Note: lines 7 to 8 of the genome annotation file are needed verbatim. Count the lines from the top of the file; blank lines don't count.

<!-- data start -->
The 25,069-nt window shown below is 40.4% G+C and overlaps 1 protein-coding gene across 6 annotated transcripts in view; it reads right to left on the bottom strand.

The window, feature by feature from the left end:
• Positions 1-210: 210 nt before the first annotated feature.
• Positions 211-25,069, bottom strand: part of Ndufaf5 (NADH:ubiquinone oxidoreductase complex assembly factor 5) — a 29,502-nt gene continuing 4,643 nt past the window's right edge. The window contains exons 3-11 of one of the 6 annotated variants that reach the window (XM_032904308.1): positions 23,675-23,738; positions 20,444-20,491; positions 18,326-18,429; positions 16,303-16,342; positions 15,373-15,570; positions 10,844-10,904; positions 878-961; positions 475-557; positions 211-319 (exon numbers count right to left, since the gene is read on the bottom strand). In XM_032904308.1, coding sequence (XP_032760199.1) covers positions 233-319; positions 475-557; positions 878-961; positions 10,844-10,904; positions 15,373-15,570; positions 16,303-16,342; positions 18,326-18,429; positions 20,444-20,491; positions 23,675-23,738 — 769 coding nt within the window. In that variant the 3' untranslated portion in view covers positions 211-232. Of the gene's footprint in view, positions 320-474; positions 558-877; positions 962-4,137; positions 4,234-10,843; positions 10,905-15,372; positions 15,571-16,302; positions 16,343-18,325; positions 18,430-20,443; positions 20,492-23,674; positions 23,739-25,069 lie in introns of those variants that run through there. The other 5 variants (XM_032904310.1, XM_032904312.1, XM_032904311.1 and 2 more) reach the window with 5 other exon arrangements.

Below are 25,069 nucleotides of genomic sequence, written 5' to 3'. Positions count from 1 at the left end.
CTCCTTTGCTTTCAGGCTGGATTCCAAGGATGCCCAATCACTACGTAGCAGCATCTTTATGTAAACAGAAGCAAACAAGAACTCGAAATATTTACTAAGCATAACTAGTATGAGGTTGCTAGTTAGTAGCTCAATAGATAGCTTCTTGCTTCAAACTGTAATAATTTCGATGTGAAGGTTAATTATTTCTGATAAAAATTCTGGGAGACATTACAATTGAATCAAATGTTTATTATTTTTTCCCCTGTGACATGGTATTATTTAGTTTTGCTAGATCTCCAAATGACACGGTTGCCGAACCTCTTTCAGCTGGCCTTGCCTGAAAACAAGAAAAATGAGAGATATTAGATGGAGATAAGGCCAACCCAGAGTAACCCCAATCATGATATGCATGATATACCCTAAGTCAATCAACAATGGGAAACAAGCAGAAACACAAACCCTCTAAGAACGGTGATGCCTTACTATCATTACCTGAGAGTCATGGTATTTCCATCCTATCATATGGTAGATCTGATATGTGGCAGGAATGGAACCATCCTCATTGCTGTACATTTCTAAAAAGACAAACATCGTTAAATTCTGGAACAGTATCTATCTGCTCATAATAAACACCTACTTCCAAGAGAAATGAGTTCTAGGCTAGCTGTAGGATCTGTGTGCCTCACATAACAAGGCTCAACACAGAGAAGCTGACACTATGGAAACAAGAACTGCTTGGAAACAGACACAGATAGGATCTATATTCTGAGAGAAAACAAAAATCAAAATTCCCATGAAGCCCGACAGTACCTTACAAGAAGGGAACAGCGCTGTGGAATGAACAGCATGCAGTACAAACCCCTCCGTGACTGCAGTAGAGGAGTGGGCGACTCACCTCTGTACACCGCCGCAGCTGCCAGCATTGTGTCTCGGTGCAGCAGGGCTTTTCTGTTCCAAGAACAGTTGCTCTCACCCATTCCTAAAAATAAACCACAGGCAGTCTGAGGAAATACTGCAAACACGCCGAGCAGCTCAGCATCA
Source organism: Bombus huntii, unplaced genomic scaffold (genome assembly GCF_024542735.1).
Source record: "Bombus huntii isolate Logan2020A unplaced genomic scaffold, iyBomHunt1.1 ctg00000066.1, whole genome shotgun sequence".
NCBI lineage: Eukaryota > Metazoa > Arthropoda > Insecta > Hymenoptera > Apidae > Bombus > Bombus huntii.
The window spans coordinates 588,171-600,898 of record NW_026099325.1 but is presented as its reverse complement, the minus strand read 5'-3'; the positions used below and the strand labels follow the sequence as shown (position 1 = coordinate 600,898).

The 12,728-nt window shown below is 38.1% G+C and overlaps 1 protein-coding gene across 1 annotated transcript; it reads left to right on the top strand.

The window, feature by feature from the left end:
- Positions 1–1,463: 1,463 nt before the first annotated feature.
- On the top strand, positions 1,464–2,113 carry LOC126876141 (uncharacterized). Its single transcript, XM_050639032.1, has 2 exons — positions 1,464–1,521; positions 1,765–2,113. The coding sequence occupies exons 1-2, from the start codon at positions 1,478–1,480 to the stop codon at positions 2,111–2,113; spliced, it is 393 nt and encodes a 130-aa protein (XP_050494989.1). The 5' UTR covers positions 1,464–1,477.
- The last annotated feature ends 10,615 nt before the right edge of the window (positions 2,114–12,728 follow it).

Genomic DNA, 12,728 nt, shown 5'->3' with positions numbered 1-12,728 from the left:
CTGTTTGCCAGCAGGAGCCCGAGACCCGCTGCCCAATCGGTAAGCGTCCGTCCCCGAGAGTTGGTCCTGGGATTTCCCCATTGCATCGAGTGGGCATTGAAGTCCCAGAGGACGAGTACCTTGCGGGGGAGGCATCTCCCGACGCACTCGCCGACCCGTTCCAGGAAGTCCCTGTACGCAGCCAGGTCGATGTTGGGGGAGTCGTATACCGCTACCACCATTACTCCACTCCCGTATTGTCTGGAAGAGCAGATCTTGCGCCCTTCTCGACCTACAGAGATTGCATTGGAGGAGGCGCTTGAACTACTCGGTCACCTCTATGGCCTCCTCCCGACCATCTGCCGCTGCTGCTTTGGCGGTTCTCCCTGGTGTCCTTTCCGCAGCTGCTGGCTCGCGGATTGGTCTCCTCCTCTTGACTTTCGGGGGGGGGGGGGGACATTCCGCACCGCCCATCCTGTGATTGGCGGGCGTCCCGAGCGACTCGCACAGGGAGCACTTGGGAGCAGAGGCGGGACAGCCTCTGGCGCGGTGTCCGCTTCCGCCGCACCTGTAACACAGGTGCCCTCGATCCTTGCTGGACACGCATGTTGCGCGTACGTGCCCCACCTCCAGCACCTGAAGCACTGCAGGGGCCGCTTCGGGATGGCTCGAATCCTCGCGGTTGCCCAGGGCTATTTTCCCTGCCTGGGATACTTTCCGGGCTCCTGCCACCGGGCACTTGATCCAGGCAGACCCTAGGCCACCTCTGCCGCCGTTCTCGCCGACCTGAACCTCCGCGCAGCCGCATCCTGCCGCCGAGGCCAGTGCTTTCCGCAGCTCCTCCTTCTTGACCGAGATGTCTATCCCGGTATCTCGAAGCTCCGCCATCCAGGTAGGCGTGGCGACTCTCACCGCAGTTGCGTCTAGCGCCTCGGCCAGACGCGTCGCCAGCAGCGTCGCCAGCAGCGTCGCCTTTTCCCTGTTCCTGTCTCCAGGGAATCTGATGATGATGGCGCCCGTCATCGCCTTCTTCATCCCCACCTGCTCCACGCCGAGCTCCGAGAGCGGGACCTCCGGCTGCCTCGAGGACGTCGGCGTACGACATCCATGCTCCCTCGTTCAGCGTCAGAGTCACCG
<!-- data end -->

Source organism: Bombus huntii, unplaced genomic scaffold (genome assembly GCF_024542735.1).
Source record: "Bombus huntii isolate Logan2020A unplaced genomic scaffold, iyBomHunt1.1 ctg00000066.1, whole genome shotgun sequence".